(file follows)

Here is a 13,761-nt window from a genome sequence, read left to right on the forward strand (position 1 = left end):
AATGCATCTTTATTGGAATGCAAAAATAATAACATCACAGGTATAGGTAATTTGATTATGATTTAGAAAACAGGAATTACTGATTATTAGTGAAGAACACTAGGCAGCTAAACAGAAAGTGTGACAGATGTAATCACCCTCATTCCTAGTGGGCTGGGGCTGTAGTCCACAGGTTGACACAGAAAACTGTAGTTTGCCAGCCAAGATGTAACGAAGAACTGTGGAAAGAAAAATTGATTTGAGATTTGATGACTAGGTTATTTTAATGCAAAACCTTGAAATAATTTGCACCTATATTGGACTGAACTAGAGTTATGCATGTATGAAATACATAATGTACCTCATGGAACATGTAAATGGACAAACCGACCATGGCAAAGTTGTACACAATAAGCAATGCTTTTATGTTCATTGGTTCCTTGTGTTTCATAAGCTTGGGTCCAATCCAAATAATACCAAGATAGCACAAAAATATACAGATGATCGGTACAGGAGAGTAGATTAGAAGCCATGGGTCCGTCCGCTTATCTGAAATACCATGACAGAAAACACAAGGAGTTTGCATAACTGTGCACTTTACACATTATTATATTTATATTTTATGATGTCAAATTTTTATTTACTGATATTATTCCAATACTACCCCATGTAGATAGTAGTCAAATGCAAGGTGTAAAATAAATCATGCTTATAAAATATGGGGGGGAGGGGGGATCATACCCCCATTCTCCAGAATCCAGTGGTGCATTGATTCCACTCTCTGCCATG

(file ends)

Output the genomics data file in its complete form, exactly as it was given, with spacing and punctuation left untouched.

Here is a 13,761-nt window from a genome sequence, read left to right on the forward strand (position 1 = left end):
AATGCATCTTTATTGGAATGCAAAAATAATAACATCACAGGTATAGGTAATTTGATTATGATTTAGAAAACAGGAATTACTGATTATTAGTGAAGAACACTAGGCAGCTAAACAGAAAGTGTGACAGATGTAATCACCCTCATTCCTAGTGGGCTGGGGCTGTAGTCCACAGGTTGACACAGAAAACTGTAGTTTGCCAGCCAAGATGTAACGAAGAACTGTGGAAAGAAAAATTGATTTGAGATTTGATGACTAGGTTATTTTAATGCAAAACCTTGAAATAATTTGCACCTATATTGGACTGAACTAGAGTTATGCATGTATGAAATACATAATGTACCTCATGGAACATGTAAATGGACAAACCGACCATGGCAAAGTTGTACACAATAAGCAATGCTTTTATGTTCATTGGTTCCTTGTGTTTCATAAGCTTGGGTCCAATCCAAATAATACCAAGATAGCACAAAAATATACAGATGATCGGTACAGGAGAGTAGATTAGAAGCCATGGGTCCGTCCGCTTATCTGAAATACCATGACAGAAAACACAAGGAGTTTGCATAACTGTGCACTTTACACATTATTATATTTATATTTTATGATGTCAAATTTTTATTTACTGATATTATTCCAATACTACCCCATGTAGATAGTAGTCAAATGCAAGGTGTAAAATAAATCATGCTTATAAAATATGGGGGGGAGGGGGGATCATACCCCCATTCTCCAGAATCCAGTGGTGCATTGATTCCACTCTCTGCCATG